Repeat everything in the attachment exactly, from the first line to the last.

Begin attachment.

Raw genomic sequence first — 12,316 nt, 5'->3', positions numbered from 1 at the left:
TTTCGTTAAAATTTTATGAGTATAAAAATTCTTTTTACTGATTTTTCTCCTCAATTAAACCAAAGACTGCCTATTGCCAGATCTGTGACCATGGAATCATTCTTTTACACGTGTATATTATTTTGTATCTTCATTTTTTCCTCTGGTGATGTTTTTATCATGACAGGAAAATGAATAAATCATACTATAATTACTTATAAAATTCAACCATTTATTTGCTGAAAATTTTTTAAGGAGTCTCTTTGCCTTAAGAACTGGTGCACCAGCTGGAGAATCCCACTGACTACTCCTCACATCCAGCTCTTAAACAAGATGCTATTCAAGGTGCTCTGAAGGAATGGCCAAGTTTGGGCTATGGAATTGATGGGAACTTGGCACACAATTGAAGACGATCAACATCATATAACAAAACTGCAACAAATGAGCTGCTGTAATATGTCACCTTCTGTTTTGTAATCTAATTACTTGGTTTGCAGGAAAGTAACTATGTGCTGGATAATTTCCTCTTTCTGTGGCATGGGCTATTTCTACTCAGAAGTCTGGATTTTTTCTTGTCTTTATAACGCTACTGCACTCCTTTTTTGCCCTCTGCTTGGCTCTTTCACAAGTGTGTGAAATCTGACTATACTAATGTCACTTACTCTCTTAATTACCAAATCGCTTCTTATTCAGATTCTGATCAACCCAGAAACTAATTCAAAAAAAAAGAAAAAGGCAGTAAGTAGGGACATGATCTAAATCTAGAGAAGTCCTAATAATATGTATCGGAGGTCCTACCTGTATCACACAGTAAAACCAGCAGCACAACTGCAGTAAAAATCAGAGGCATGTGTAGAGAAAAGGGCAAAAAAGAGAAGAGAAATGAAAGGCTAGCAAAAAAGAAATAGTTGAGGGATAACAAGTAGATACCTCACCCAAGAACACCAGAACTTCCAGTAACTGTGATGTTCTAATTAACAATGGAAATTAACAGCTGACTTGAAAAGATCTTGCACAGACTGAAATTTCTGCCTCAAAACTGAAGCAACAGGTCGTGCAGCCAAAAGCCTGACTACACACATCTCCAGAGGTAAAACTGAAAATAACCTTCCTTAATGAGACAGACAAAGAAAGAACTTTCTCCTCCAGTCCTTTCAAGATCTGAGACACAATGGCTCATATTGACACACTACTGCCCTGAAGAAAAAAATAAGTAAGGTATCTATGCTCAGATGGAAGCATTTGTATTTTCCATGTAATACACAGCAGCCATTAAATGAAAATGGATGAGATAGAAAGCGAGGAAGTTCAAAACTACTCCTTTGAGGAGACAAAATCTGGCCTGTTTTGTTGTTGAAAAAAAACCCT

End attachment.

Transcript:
Raw genomic sequence first — 12,316 nt, 5'->3', positions numbered from 1 at the left:
TTTCGTTAAAATTTTATGAGTATAAAAATTCTTTTTACTGATTTTTCTCCTCAATTAAACCAAAGACTGCCTATTGCCAGATCTGTGACCATGGAATCATTCTTTTACACGTGTATATTATTTTGTATCTTCATTTTTTCCTCTGGTGATGTTTTTATCATGACAGGAAAATGAATAAATCATACTATAATTACTTATAAAATTCAACCATTTATTTGCTGAAAATTTTTTAAGGAGTCTCTTTGCCTTAAGAACTGGTGCACCAGCTGGAGAATCCCACTGACTACTCCTCACATCCAGCTCTTAAACAAGATGCTATTCAAGGTGCTCTGAAGGAATGGCCAAGTTTGGGCTATGGAATTGATGGGAACTTGGCACACAATTGAAGACGATCAACATCATATAACAAAACTGCAACAAATGAGCTGCTGTAATATGTCACCTTCTGTTTTGTAATCTAATTACTTGGTTTGCAGGAAAGTAACTATGTGCTGGATAATTTCCTCTTTCTGTGGCATGGGCTATTTCTACTCAGAAGTCTGGATTTTTTCTTGTCTTTATAACGCTACTGCACTCCTTTTTTGCCCTCTGCTTGGCTCTTTCACAAGTGTGTGAAATCTGACTATACTAATGTCACTTACTCTCTTAATTACCAAATCGCTTCTTATTCAGATTCTGATCAACCCAGAAACTAATTCAAAAAAAAAGAAAAAGGCAGTAAGTAGGGACATGATCTAAATCTAGAGAAGTCCTAATAATATGTATCGGAGGTCCTACCTGTATCACACAGTAAAACCAGCAGCACAACTGCAGTAAAAATCAGAGGCATGTGTAGAGAAAAGGGCAAAAAAGAGAAGAGAAATGAAAGGCTAGCAAAAAAGAAATAGTTGAGGGATAACAAGTAGATACCTCACCCAAGAACACCAGAACTTCCAGTAACTGTGATGTTCTAATTAACAATGGAAATTAACAGCTGACTTGAAAAGATCTTGCACAGACTGAAATTTCTGCCTCAAAACTGAAGCAACAGGTCGTGCAGCCAAAAGCCTGACTACACACATCTCCAGAGGTAAAACTGAAAATAACCTTCCTTAATGAGACAGACAAAGAAAGAACTTTCTCCTCCAGTCCTTTCAAGATCTGAGACACAATGGCTCATATTGACACACTACTGCCCTGAAGAAAAAAATAAGTAAGGTATCTATGCTCAGATGGAAGCATTTGTATTTTCCATGTAATACACAGCAGCCATTAAATGAAAATGGATGAGATAGAAAGCGAGGAAGTTCAAAACTACTCCTTTGAGGAGACAAAATCTGGCCTGTTTTGTTGTTGAAAAAAAACCCT